How the First-in-the-Nation Ranked-Choice Voting Worked Out in Maine Yesterday
We had the first-in-the-country ranked voting ballot yesterday here in Maine, and it looks like it will be decisive in our Democratic primary. No one scored 50 percent of the vote (the top two candidates are at 33 and 28 percent), so they will start tabulating ranked-choice votes on Friday. Basically, how it works is this: The person who finished in last place is dropped from the ballot and her voters’ second choice will become the first choice, and the process repeats itself until one candidate has 50 percent of the vote.
I have a feeling that it will allow the guy with the second most top-choice votes — Adam Cote — to leap over the top vote-getter, Janet Mills. I happen to agree that it should (for personal reasons, I am not a fan of Mills), but I do wonder if this decision to design a ballot to ensure a less divisive election will actually result in more divisiveness if the person with the most top-choice votes loses to a guy who cobbles together more second and third-choice votes.
In this particular race, I am not exactly sure how things will shake out (and there’s been very little polling), but I have a feeling that Janet Mills has a more passionate base of support, but that beyond those who made her their first choice, the rest of the electorate is likely to put her lower on their list (for instance, I put her very low on my list).
One other wrinkle here is that two candidates — Mark Eves and Elizabeth Sweet — allied together and urged their voters to put the other as their second choice. I don’t think it’s going to make a difference in this election (they accumulated 15 and 16 percent of the vote, respectively, so even if you add them both up, only one candidate would get 31 percent of the vote), but it could in future elections. It’s a fascinating play, which turns our election for Governor into something like a game of Survivor, where you want to be one of the top two vote-getters in the end, but you also want to ensure that you haven’t alienated the voters of those who are “on the jury,” so to speak.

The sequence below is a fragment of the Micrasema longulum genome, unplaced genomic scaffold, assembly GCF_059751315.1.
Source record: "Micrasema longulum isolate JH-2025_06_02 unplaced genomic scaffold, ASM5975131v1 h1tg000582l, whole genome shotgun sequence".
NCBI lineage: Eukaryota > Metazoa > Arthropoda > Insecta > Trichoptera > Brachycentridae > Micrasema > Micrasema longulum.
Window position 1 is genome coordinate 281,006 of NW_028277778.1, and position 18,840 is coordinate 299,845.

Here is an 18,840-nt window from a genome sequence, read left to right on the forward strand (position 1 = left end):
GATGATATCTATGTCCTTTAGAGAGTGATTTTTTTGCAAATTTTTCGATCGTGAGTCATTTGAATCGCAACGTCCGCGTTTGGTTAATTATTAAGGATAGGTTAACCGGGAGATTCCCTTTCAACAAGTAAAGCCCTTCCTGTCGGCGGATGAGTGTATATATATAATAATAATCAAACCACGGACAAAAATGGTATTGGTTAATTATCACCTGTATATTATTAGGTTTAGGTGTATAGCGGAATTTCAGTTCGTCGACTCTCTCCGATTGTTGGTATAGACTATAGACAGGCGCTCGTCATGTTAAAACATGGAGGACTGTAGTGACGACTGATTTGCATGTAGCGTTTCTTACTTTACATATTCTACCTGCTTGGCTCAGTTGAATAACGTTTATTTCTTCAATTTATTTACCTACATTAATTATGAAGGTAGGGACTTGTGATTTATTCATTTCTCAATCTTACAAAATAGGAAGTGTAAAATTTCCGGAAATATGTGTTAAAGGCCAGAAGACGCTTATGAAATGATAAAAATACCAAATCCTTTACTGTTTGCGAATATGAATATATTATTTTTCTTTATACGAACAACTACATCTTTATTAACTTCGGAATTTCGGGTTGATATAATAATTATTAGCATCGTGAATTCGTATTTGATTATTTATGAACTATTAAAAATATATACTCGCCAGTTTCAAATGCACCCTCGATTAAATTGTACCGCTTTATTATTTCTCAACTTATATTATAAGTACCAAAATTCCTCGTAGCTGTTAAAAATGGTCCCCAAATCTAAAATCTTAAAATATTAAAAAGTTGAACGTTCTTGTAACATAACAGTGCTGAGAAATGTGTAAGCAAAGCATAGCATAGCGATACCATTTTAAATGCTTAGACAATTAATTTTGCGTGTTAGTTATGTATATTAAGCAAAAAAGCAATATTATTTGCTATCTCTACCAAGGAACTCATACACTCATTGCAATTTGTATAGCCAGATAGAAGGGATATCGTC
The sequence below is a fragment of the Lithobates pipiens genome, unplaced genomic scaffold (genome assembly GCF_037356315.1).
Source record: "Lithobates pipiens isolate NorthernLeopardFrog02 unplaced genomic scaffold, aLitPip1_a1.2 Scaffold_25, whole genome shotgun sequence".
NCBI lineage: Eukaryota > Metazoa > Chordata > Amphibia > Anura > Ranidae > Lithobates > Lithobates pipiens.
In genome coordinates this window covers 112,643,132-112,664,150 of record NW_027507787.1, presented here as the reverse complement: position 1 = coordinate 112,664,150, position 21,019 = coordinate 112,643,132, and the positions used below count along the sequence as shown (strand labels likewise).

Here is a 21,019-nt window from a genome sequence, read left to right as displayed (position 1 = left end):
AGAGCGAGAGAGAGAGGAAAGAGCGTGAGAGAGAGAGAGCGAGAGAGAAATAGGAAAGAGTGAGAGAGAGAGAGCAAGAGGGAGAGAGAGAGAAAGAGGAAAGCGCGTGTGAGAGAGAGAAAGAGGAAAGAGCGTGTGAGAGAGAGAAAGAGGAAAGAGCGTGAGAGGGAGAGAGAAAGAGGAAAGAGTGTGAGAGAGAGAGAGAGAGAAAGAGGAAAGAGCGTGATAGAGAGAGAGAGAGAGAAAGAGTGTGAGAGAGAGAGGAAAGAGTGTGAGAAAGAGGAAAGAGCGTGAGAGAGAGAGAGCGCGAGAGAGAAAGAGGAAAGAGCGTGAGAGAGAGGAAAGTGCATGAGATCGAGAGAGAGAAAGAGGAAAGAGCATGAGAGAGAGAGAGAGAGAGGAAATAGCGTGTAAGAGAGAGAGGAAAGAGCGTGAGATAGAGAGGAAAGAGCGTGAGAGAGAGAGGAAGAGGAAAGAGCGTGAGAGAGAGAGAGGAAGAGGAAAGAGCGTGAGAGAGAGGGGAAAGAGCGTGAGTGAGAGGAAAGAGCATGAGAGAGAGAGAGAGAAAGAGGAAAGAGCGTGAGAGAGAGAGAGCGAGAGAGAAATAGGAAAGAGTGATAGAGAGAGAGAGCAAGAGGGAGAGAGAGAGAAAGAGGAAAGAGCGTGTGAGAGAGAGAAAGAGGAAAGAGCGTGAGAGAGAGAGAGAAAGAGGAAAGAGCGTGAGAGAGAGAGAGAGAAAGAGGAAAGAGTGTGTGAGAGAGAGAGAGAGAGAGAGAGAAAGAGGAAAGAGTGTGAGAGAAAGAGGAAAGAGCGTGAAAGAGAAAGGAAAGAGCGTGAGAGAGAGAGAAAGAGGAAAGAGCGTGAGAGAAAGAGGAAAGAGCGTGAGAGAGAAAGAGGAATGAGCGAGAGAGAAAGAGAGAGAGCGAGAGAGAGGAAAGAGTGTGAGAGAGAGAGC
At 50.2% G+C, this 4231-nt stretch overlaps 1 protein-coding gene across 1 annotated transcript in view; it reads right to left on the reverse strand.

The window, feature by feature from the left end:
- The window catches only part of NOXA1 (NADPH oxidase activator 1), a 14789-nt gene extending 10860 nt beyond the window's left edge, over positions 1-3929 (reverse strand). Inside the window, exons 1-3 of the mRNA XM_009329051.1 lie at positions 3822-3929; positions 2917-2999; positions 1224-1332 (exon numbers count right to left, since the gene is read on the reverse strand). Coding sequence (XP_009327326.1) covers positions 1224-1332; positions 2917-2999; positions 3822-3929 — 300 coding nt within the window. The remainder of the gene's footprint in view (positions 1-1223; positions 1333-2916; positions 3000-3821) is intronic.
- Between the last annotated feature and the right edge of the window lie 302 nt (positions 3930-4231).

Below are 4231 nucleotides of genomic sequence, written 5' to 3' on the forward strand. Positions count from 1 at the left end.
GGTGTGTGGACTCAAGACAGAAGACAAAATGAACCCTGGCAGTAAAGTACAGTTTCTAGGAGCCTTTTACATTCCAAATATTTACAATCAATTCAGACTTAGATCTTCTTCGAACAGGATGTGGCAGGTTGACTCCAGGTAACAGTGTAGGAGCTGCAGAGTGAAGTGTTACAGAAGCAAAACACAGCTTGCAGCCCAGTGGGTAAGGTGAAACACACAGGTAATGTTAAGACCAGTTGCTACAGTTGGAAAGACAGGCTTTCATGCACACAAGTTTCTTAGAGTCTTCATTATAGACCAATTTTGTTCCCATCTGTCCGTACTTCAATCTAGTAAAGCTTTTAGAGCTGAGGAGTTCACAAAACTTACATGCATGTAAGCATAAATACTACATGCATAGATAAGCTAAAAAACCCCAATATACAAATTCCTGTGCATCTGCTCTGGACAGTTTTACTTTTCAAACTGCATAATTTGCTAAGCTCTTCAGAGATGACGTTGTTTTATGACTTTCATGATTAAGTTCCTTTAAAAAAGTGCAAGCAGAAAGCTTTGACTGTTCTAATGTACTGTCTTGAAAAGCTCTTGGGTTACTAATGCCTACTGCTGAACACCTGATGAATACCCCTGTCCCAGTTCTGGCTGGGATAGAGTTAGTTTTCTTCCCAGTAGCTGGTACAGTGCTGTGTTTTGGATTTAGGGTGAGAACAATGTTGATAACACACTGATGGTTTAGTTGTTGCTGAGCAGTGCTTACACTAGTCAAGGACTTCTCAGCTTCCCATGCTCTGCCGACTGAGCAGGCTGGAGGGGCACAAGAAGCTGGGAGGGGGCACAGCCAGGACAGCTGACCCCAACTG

In either respect, while ranked-choice voting yesterday, voters also voted on whether we wanted to keep ranked-choice voting in the state (which was just voted in during the last election), and voters fairly decisively decided to keep it, so ranked-choice voting is here to stay in Maine even if our Governor doesn’t support it (he’s apparently going to refuse to certify the election, but because it’s a primary, his certification is not necessary). LePage won two elections because liberals split their votes, which prompted the decision to put ranked-choice voting on the ballot in the first place.
I have noticed that the rhetoric had not been particularly mean-spirited until the final days of the campaign here when Mills went negative (Adam Cote, her top opponent, once switched to the Republican party so he could vote for John McCain, and Mills started shit-talking him as a Republican), and I wonder if that will cost her the election. It’s going to be interesting to see how it plays out, although the one downside of ranked-choice voting is that we have to wait until this weekend to find out the results. That may actually be an upside in the end, because it gives voters a few days to cool off before a winner is announced.
At any rate, I do hope that it succeeds and that it can become a model for other states. It keeps candidates from running too far to one side, even in the primaries, although in the case of our GOP primary, there was a decisive victor, who received 53 percent of the vote. He’s fairly mild as Republicans in this day and age go, and he’s what I guess I’d call a homer: Not terribly bright, but a nice enough guy, and a total Mainer, which goes a long way here. I don’t think he’ll win in the general election — because there won’t be any liberal-vote splitting and the state leans blue — but he’s more formidable than the harder-right Republicans, who all fared poorly. My hope, at least, is that ranked-choice voting weeds out the more Republican extremist (although, it will probably also make it more difficult for super progressive candidates to win their primaries, as well).
I’ll keep you posted when the results come in.